Hyperthyroidism vs. Hypothyroidism

Have you ever felt like your metabolism may be off? Do you have difficulty losing weight? Experienced unexplained weight gain?  Hair loss? Chronic fatigue? You may have a thyroid issue. Around 27 million Americans suffer from a thyroid-related illness. Thankfully precise laboratory testing can clarify if there is abnormal function of the thyroid gland. There are different ways your metabolism can be improperly running. If there’s a problem with your metabolism, you most likely will be diagnosed with hypothyroidism or hyperthyroidism. Both hypothyroidism and hyperthyroidism affect the same gland but have opposite effects on the body.

I want to briefly discuss the thyroid gland, which is in the front of your neck. The thyroid secretes hormones that help the body use energy properly while also maintaining the brain, heart, muscles, and other organs. When something is off, the thyroid can become overactive (hyperthyroidism) or underactive (hypothyroidism).  The biggest difference between these two conditions is the thyroid’s hormone output.

With hyperthyroidism, the thyroid gland is making too much of the thyroid hormone whereas it doesn’t make enough for the body in hypothyroidism.


With hyperthyroidism, a person’s body functions are sped up.  Persons have a faster than normal metabolism. The result includes signs and symptoms of weight loss, heat intolerance, insomnia, difficulty focusing their attention, elevated heart rate and/or palpitations and overactive bowels.

Graves’ disease is a common cause of hyperthyroidism. This disease is an autoimmune disorder that causes the overproduction of thyroid hormones; it’s most commonly occurring in women under 40.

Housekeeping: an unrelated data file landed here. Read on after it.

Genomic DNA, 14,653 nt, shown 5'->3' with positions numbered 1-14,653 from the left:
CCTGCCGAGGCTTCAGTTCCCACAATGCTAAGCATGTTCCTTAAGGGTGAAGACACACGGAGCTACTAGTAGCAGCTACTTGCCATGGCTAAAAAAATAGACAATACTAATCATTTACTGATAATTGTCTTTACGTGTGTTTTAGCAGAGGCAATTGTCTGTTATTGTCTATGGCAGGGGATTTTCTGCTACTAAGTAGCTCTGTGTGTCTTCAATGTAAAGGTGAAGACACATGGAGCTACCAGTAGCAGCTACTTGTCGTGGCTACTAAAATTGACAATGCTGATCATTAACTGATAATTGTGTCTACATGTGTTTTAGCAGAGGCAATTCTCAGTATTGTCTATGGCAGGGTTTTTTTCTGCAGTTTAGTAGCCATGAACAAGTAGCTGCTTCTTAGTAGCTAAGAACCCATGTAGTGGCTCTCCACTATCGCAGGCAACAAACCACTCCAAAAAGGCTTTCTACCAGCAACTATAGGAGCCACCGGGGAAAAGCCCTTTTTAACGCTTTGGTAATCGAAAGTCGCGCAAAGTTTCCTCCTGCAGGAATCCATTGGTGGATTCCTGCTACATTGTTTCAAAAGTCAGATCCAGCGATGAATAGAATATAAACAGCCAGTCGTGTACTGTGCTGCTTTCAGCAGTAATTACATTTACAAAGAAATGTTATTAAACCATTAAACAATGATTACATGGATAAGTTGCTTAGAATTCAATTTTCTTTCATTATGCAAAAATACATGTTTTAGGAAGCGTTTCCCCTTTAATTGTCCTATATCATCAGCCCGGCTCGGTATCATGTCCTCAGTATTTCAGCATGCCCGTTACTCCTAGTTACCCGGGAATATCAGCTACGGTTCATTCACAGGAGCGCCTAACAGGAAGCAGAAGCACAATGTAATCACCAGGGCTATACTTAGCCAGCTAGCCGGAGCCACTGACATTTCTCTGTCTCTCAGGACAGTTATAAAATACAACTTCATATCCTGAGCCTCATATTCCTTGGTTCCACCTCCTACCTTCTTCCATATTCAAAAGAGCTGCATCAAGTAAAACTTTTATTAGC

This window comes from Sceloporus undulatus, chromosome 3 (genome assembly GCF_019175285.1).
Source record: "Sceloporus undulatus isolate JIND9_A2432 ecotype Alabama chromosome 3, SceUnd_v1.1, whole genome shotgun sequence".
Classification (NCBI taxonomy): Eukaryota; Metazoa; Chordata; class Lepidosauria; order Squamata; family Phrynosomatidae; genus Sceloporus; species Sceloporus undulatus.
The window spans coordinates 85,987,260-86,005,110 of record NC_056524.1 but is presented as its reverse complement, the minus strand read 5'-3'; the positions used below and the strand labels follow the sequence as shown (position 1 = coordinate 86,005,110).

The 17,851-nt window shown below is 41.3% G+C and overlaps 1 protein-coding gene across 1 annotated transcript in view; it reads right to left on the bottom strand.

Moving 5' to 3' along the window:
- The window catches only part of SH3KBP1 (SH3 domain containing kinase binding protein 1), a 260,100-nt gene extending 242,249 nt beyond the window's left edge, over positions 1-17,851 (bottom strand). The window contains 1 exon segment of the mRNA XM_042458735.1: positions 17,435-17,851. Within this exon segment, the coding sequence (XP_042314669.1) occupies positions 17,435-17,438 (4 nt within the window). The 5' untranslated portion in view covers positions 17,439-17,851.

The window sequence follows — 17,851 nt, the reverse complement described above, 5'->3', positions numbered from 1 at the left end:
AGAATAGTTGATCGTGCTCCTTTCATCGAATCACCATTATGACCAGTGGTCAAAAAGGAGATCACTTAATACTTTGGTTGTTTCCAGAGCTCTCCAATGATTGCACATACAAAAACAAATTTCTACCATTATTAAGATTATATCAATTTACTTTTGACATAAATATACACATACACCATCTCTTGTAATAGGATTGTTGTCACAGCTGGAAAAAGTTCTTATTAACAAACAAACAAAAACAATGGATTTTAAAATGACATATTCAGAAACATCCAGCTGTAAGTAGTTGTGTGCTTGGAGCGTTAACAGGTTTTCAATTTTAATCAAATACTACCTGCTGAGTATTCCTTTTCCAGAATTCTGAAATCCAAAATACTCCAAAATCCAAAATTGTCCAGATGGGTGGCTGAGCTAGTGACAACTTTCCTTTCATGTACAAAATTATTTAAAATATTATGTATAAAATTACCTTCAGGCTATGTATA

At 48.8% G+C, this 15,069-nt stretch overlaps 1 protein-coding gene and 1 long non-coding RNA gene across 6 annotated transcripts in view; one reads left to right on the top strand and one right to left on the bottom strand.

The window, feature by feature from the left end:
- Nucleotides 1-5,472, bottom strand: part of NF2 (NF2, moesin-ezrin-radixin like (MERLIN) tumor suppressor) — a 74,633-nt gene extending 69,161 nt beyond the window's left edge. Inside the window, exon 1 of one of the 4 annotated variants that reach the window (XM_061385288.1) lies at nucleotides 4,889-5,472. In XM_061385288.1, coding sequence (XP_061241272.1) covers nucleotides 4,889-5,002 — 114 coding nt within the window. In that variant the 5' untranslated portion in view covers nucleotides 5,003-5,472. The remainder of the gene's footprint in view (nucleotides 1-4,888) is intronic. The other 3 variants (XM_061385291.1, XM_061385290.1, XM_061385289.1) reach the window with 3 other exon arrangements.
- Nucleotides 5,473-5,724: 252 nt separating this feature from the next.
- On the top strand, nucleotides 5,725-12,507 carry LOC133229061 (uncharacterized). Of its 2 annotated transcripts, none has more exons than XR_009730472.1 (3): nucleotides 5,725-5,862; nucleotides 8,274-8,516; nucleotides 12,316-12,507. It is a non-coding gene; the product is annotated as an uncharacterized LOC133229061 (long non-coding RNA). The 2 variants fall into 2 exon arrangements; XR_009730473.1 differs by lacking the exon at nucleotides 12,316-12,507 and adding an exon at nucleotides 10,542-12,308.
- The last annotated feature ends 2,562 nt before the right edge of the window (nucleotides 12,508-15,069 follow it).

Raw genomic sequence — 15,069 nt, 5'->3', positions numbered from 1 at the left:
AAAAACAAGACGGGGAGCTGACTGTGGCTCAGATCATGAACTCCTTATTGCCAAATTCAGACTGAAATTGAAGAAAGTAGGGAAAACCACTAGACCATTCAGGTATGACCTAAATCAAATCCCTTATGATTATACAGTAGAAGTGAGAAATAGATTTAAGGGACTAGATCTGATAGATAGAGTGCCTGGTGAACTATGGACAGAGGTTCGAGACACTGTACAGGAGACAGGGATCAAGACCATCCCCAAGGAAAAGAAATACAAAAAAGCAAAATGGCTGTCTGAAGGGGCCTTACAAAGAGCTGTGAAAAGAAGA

Opposite to hyperthyroidism, hypothyroidism is when the metabolism slows down, along with a person’s intestinal tract and heart rate. Because of these sluggish bodily systems, a person can experience weight gain, slow pulse, constipation, dry skin and hair, fatigue, forgetfulness, depression, brittle nails, and in women decreased menstrual flow.

The most common cause for hypothyroidism is Hashimotos’s disease, which is also an autoimmune disease. In this condition, the immune system produces antibodies that destroy thyroid cells resulting in loss of functioning tissue.

The following health conditions associated with hypothyroidism: diabetes, depression, chronic fatigue syndrome, PMS, iron deficiency, chronic stress, chronic pain, and insulin resistance.

If you are experiencing many of these above symptoms, it’s time to reach out to a doctor before your symptoms get worse. Dr. Kordonowy of Internal Medicine, Lipid & Wellness is a concierge, patient membership physician in Fort Myers, and provides direct primary care services. He will be able to order testing for your thyroid and direct you to the proper treatment depending on the results. To book an appointment, click here or call 239-362-3005, ext. 200.



The post Hyperthyroidism vs. Hypothyroidism appeared first on .

Article By Fort Myers Concierge Doctor, Dr. Raymond Kordonowy

Write a Reply or Comment